Final showdown for boy wizard

(L-r) DANIEL RADCLIFFE as Harry Potter and RALPH FIENNES as Lord Voldemort in Warner Bros. Pictures�" fantasy adventure �SHARRY POTTER AND THE DEATHLY HALLOWS �' PART 2,⬝ a Warner Bros. Pictures release.

(L-r) DANIEL RADCLIFFE as Harry Potter and RALPH FIENNES as Lord Voldemort in Warner Bros. Pictures�" fantasy adventure �SHARRY POTTER AND THE DEATHLY HALLOWS �' PART 2,⬝ a Warner Bros. Pictures release.

0
Have your say

SO, the end of the magical mystery tour is nigh, and Harry Potter fans are preparing themselves for the final showdown between the boy-turned-man wizard and his arch-nemesis Lord Voldemort.

Those who have been with Harry and his pals for the whole journey – either in book or film format – will not be disappointed with director David Yates’ handling of JK Rowling’s action-packed story.

Picking up from where Part I left off, audiences hurtle with the speed of the Hogwarts Express into the remainder of the tale, which succeeds in cramming emotion, high energy drama, romance, mystery and intrigue into the 130-minute running time – perhaps Yates had picked up a thing or two from Hermione by charming a whole lotta story into a confined space?

From the burial of a good friend at Shell Cottage, viewers are whisked with Harry, Ron and Hermione to an edge-of-your-seat scene at Gringotts Bank before depositing the lot at Hogwarts – which has turned more war zone than wizarding school thanks to Voldemort and his evil cronies.

A battle to end all battles ensues, and we bid a fond final farewell to several witches and wizards who fans will have come to love over the years. But along with the tears, expect some happiness when THAT kiss finally takes place between Harry’s two best friends.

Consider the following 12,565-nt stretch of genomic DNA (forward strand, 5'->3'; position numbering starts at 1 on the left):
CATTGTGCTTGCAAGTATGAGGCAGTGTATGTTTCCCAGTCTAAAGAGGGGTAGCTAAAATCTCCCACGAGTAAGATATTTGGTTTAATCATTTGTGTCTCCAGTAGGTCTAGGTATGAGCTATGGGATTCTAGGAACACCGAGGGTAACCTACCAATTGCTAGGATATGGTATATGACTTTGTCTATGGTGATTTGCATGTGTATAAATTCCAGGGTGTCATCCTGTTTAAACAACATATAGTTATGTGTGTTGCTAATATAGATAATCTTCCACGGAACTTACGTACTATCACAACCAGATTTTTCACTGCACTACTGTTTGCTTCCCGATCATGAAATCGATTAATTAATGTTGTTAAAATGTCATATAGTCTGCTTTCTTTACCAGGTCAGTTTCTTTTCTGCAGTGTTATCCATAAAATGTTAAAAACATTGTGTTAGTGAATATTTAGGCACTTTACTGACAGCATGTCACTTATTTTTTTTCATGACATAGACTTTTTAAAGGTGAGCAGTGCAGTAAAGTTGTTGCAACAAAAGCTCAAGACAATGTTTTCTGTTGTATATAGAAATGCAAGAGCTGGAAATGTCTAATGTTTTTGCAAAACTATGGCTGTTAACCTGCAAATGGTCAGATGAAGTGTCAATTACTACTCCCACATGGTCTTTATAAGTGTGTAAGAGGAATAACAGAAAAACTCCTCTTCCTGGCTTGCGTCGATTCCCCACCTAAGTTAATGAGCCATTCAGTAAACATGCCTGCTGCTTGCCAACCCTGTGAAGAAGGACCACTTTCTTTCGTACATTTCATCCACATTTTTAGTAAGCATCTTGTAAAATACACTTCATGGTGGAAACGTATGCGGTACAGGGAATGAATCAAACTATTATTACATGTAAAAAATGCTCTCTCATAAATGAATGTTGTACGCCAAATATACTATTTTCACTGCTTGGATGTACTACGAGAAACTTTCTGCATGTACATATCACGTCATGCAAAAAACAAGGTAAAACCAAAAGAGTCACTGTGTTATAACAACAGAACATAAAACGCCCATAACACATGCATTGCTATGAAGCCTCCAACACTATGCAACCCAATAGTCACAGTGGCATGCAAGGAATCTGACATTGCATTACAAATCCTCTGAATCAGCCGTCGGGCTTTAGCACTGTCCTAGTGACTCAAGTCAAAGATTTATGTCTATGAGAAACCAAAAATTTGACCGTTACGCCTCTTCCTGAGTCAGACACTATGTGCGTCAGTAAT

Yates cleverly gives his audience time to reflect, using back stories and intimate moments to calm the break-neck pace. Still there are some bits missing, Dumbledore’s family history is glossed over, and elements have been changed for dramatic purposes, but considering the challenge of book length versus film time, it’s not a bad effort.

Unlike many of its predecessors, this film is also available in 3D, but while the special effect firmly ticks a ‘must have’ 2011 movie box, it adds little to the viewing experience.

Paired with Part I – which was criticised for its plodding pace – Part II ramps up the action and leaves the viewer wanting more – a desire unlikely to be fulfilled if JK’s vow to put the franchise to bed is anything to go by.

For anyone who finds themselves unwittingly in the audience having not seen or read any Potter plot lines beforehand, my advice would be to return to the desk and swap your ticket for another film – this will make absolutely no sense to you whatsoever.

But for those who have watched the franchise from the start, those who have watched Harry, Ron and Hermione grow up, this is a near-perfect end.

From the trio’s fairly awful acting in The Philosopher’s Stone, to their grappling with adolescence in The Order of the Phoenix and their coming-of-age in The Deathly Hallows Part I – these films have become, like the books, a close and trusted friend. It’s not going to be easy to say goodbye.

l Winners of the competition to see The Deathly Hallows Part II in 3D at the IMAX cinema in Bradford were: Renate Scargill, of Springhill Drive, Crofton; Sarah Ellis, of Valley View Road, Ossett; Lynne Stringer, of Sussex Crescent, Castleford; Andrew Jackson, of Carleton Glen, Pontefract; and Trevor Stead, of Ringwood Way, Hemsworth. The correct answer was Daniel Radcliffe.